Secretary for Administration and Justice Sonia Chan has not given the media a direct response regarding whether the police force will be called to deal with residents not cooperating with the government on the urban renewal project. The questions came after reports of mainland police using violence to evict residents from their property in China.
Yesterday, Chan held a press conference briefing the media on the public consultation paper, together with other government high-ranking officials from her sector, including Liu Dexue, director of the Legal Affairs Bureau.
The document proposes a percentage of approval needed for property owners to rebuild a residential property, and the methods by which to solve disputes, among other things.
When a building is between 30 and 40 years old, a suggested minimum of 90% of the building owners should agree to rebuild the building. The percentage suggested for buildings older than 40 years is 80%, whereas the government outlined that for buildings that are a danger to public hygiene or public safety and have already been demolished, at least 60% approval must be gained from owners in case the government plans to rebuild the building.
The bill proposed an acquisition mechanism which allows urban renewal implementation organizations to buy the properties from owners who disagree to their building’s renewal plan. According to the acquisition proposal, the government can provide “reasonable and timely” compensation to an owner to acquire property ownership.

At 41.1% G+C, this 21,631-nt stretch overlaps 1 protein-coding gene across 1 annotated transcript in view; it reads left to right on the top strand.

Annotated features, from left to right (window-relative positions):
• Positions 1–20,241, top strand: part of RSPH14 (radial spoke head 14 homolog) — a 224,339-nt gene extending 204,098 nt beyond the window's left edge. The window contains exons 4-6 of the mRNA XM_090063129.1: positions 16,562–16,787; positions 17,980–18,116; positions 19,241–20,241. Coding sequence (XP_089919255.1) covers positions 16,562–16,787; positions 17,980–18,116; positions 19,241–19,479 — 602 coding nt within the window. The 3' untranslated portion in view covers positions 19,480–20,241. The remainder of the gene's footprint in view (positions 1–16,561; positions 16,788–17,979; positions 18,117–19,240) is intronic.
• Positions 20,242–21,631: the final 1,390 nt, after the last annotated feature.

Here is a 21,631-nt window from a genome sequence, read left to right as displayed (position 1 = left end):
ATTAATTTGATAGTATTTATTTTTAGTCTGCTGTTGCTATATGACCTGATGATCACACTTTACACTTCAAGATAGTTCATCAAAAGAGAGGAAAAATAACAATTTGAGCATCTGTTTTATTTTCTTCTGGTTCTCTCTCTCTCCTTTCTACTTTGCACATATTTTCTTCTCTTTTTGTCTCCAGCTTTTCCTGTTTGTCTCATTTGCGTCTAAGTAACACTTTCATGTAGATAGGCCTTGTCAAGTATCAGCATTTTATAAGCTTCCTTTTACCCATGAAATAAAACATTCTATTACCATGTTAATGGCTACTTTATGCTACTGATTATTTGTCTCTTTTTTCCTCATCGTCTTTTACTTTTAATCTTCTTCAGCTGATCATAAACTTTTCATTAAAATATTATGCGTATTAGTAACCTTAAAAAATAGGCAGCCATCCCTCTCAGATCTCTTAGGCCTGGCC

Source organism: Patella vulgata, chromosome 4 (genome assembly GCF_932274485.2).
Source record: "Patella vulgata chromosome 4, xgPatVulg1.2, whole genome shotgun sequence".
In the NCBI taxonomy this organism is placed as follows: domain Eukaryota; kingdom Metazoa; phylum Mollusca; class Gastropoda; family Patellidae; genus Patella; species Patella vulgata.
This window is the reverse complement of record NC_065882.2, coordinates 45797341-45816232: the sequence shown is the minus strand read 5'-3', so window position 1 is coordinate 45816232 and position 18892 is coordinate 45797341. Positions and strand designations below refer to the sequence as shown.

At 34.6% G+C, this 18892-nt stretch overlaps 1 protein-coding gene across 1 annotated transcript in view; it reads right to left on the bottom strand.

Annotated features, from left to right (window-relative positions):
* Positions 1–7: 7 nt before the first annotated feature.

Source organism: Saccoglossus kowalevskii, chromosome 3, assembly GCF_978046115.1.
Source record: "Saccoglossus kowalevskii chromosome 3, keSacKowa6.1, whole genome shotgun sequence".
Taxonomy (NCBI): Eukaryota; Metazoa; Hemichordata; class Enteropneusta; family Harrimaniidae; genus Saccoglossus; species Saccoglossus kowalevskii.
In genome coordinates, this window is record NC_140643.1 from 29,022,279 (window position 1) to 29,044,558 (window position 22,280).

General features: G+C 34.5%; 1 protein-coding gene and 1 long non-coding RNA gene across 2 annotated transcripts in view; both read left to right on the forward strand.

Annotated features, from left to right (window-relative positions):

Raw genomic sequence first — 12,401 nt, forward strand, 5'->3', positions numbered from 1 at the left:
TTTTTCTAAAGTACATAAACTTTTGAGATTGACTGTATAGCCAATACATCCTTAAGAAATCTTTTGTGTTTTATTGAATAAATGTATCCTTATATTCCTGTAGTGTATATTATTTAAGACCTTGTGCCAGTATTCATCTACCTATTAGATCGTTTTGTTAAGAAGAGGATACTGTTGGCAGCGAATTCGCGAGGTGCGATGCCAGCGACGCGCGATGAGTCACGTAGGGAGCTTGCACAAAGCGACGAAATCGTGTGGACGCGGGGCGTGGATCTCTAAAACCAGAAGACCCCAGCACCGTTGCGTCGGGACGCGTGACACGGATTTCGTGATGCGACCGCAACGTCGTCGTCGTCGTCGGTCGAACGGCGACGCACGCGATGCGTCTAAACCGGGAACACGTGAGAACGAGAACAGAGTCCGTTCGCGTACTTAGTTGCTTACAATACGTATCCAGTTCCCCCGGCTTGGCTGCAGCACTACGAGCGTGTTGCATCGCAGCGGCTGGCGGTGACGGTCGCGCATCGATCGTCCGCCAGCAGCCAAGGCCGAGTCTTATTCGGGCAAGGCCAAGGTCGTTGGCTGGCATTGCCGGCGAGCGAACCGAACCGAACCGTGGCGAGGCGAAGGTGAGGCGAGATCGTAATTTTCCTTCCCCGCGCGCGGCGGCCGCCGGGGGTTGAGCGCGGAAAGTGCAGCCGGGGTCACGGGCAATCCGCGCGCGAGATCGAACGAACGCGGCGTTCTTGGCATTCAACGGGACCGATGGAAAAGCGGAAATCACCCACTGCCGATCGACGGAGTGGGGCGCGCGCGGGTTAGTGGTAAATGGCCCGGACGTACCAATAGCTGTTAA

If any disputes arise during the acquisition procedure, they will be referred to an arbitration committee, which will be established specifically to handle such situations. If the relevant parties are dissatisfied with the arbitration result, they can file a lawsuit.
In some of Macau’s neighboring regions, the police authority intervenes when residents are uncooperative with the government’s house rebuilding plan. In some cases, violence against property owners has been reported in order for the government to coerce them into leaving and tear down the building. These actions frequently result in injuries and, in some cases, death.
When questioned by the media on whether Macau’s police authority will interfere in situations where a resident is uncooperative, for instance when owners refuse to accept eviction from their property, Chan repeated the arbitration proposal and court solution, and indicated that private property protection is assured.
“Protecting private property is [contained within] the Basic Law. But I believe all protections are not 100% absolute. If the dispute assistance fails, there is arbitration. If the arbitration fails, then there is a lawsuit,” explained Chan.
“Our improvement of these old areas is for the protection [of the owners]. We all know that if these buildings are rebuilt in the future, the entire community rebuild will include more facilities, and road and transportation improvements, which lead to a certain increase of the property’s value,” said Chan.
According to the consultation draft, in order to encourage more property owners to participate in the urban renewal project, property owners can choose either to get a new property with their old property or be compensated by monetary means. The government also proposed specific subsidies to push the city’s urban renewal process forward.